Family asking for new forensics tool to be used on cold case of Allison Foy
WILMINGTON, NC (WECT) - It's a story we have been bringing you now for over a decade.
In 2008, the remains of two women were found deep in the woods off Carolina Beach Road. Those bodies were later identified as 34-year-old Allison Foy and 42-year-old Angela Rothen.
It's a case that has been cold for a while, but it's one Allison's family members aren't giving up on.
The pain of the loss lingers every day for Allison's sister Lisa Valentino, as does the fact that justice has still not been served.
"I believe if she were alive today she would be teaching or coaching gymnastics or dance," Valentino said.
In 2016, Detective Lee Odham with the Wilmington Police Department told WECT's Marissa Hundley that he believes Foy and Rothen were murdered by the same person. Odham is no longer a detective on the case.
District Attorney Ben David has stated that there is not enough evidence to move forward in this case.
"I can't give up because of the love I have for my sister and I believe in justice and seeing things through to the end," said Valentino.
Valentino has seen nothing but dead ends on the road to fighting for justice, but now there may be a new glimmer of hope.
"There is a part of my heart that can't be settled until all of this is over," Valentino said.
That's where a new tool comes in: the M-VAC system, a forensics tool invented in 2007 first for the food industry to pull E. coli and Salmonella off of surfaces.
For the past several years, the MVAC system has been used like a wet vacuum that can pull decades old DNA from virtually anything.
"T-shirts, bed sheets, underwear, brick, ropes, socks, sweatshirts, river rocks, toy stuffed animals, ski masks, halter tops, zip ties, wigs, towels," M-VAC founder Wayne Carlsen said of some of the items the technology is used for.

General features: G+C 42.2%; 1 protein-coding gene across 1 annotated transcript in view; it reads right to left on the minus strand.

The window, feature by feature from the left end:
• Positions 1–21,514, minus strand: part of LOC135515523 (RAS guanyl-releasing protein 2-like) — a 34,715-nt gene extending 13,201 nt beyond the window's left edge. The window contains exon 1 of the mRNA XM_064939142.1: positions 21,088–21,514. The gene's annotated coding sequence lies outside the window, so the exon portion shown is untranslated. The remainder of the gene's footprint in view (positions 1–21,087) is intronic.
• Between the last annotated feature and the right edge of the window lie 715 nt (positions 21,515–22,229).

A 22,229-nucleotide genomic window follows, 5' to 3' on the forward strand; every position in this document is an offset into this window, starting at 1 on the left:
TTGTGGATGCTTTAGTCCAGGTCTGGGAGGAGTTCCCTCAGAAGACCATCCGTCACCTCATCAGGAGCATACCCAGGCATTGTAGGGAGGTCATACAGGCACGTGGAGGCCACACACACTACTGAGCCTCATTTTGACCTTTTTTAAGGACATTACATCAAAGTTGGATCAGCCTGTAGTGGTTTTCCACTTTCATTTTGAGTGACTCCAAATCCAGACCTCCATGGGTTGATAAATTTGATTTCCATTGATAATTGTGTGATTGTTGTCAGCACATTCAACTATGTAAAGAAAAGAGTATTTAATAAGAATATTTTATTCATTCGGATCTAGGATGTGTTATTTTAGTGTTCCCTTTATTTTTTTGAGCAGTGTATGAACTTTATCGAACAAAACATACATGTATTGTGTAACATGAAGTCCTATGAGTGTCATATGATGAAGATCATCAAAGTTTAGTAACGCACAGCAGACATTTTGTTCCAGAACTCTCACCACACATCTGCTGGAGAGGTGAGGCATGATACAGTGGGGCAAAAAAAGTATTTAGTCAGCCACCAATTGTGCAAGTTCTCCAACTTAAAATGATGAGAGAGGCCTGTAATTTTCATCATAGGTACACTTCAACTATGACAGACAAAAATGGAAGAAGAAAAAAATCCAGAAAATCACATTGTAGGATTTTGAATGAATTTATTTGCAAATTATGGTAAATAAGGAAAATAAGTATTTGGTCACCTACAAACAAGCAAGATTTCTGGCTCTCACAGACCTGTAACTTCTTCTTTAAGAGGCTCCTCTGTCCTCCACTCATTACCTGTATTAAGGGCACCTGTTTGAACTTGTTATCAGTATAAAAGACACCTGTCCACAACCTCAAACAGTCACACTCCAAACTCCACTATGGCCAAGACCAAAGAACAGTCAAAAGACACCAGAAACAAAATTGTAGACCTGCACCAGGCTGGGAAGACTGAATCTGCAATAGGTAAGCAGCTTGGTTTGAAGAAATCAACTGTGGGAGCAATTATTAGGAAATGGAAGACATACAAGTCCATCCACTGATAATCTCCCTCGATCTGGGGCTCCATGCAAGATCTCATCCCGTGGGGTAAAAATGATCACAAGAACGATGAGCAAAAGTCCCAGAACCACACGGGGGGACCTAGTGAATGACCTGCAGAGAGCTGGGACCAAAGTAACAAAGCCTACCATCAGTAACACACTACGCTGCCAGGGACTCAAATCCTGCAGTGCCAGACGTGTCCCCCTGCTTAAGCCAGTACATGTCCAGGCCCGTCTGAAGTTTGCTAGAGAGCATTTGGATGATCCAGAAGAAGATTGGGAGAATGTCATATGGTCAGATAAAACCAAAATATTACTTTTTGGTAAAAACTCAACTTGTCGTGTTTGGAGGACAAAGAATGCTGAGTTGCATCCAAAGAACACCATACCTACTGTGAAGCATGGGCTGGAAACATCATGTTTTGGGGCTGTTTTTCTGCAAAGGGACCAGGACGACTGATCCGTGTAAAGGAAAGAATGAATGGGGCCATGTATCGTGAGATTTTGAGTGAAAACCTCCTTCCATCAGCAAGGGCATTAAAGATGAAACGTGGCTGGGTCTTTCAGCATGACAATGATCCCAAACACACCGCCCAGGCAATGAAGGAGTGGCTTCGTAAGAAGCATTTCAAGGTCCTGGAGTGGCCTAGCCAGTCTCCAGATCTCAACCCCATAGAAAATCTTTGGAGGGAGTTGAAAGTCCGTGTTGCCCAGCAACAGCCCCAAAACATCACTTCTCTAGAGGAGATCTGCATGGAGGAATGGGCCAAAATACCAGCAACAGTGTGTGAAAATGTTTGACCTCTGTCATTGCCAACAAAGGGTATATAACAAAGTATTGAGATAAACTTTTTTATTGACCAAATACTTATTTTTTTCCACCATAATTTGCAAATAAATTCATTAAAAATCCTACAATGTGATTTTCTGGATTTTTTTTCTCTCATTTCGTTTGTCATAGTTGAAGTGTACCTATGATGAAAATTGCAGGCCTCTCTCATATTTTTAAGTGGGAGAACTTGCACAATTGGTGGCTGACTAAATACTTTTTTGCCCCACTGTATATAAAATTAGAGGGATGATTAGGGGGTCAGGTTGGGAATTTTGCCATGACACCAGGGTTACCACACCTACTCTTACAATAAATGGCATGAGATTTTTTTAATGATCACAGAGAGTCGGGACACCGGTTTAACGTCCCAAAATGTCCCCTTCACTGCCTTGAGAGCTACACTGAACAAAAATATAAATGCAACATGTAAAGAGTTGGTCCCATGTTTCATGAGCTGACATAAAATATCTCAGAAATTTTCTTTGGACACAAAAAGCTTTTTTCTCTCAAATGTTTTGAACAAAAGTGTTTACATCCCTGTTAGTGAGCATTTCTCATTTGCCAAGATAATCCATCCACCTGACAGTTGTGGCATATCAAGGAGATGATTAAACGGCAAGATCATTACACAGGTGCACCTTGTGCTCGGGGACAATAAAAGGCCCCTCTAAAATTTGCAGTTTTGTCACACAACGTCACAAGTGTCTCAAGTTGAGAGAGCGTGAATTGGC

The Wilmington Police Department has jewelry and articles of clothing found near the murder scene that may still contain Foy's DNA.
"There are few things that bring people like myself hope and this is one of them," Valentino said. "I want to exhaust all things in our power to have resolution and bring someone to justice."
The M-VAC has helped solve dozens of cold cases, most recently a 40-year-old cold case in Utah and one in 1995 where DNA was pulled from a granite rock.
"Every case we solve, we rejoice. It's a triumph for us and for families that get a positive outcome," Carlsen said.
"When you hear about 40-year-old cases that are being solved, you want the opportunity to have something like that done on your case as well," Valentino said. "It's a great tool."
Only 35 agencies across the country have the M-VAC. The closest to Wilmington is in Richlands County, South Carolina.
Valentino has secured the funding, which could be several thousand dollars, all in the hopes of finally getting closure.
"This is kind of like an answer to a prayer," she said.
WPD spokesperson Linda Rawley released this statement:
"We are committed to utilizing every opportunity and resource to solve the Allison Foy case and bring the individual or individuals responsible for this murder to justice. Our investigators have remained in contact with the family of Ms. Foy and will continue to work to help solve this case. While we do not have an accredited DNA lab internally, we are willing to work with an accredited outside agency to provide lab testing on case evidence."
The cost to bring the technology to an agency like WPD is around $35,000.
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